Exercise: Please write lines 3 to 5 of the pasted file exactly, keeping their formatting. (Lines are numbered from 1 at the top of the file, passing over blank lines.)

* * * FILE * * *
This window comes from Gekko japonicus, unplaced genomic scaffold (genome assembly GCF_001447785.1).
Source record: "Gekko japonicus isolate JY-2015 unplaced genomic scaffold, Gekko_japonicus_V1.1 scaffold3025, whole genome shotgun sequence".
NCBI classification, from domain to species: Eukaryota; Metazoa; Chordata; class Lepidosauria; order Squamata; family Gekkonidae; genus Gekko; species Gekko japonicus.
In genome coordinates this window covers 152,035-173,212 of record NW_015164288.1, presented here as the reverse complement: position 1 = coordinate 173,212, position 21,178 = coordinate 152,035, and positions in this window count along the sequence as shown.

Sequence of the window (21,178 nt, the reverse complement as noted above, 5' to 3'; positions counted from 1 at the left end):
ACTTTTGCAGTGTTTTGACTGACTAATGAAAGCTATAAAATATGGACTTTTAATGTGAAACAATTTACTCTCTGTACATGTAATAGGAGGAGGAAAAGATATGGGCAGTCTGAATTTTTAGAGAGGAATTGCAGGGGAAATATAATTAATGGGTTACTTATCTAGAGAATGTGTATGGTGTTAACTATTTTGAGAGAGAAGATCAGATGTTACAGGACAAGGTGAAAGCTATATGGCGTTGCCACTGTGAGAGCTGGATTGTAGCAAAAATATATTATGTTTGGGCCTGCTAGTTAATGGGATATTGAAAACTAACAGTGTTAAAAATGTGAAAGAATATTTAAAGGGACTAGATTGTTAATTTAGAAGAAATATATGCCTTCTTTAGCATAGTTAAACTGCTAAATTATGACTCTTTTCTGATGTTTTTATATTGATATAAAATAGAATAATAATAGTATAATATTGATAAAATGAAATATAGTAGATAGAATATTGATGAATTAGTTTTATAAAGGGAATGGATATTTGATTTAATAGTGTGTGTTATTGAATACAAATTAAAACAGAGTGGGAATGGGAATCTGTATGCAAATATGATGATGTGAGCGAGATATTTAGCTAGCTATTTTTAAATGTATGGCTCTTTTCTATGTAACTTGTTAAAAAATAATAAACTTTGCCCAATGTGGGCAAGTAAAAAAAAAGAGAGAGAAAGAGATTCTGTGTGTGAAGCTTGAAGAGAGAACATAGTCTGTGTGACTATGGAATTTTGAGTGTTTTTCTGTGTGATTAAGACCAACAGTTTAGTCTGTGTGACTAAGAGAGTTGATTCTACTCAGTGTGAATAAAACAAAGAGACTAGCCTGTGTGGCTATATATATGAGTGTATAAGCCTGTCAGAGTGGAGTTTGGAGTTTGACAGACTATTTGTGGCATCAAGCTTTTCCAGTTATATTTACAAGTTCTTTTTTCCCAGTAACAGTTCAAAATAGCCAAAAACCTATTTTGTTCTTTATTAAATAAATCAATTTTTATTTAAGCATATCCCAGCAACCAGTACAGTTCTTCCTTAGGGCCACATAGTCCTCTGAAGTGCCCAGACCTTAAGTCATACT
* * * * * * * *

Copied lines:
NCBI classification, from domain to species: Eukaryota; Metazoa; Chordata; class Lepidosauria; order Squamata; family Gekkonidae; genus Gekko; species Gekko japonicus.
In genome coordinates this window covers 152,035-173,212 of record NW_015164288.1, presented here as the reverse complement: position 1 = coordinate 173,212, position 21,178 = coordinate 152,035, and positions in this window count along the sequence as shown.

Sequence of the window (21,178 nt, the reverse complement as noted above, 5' to 3'; positions counted from 1 at the left end):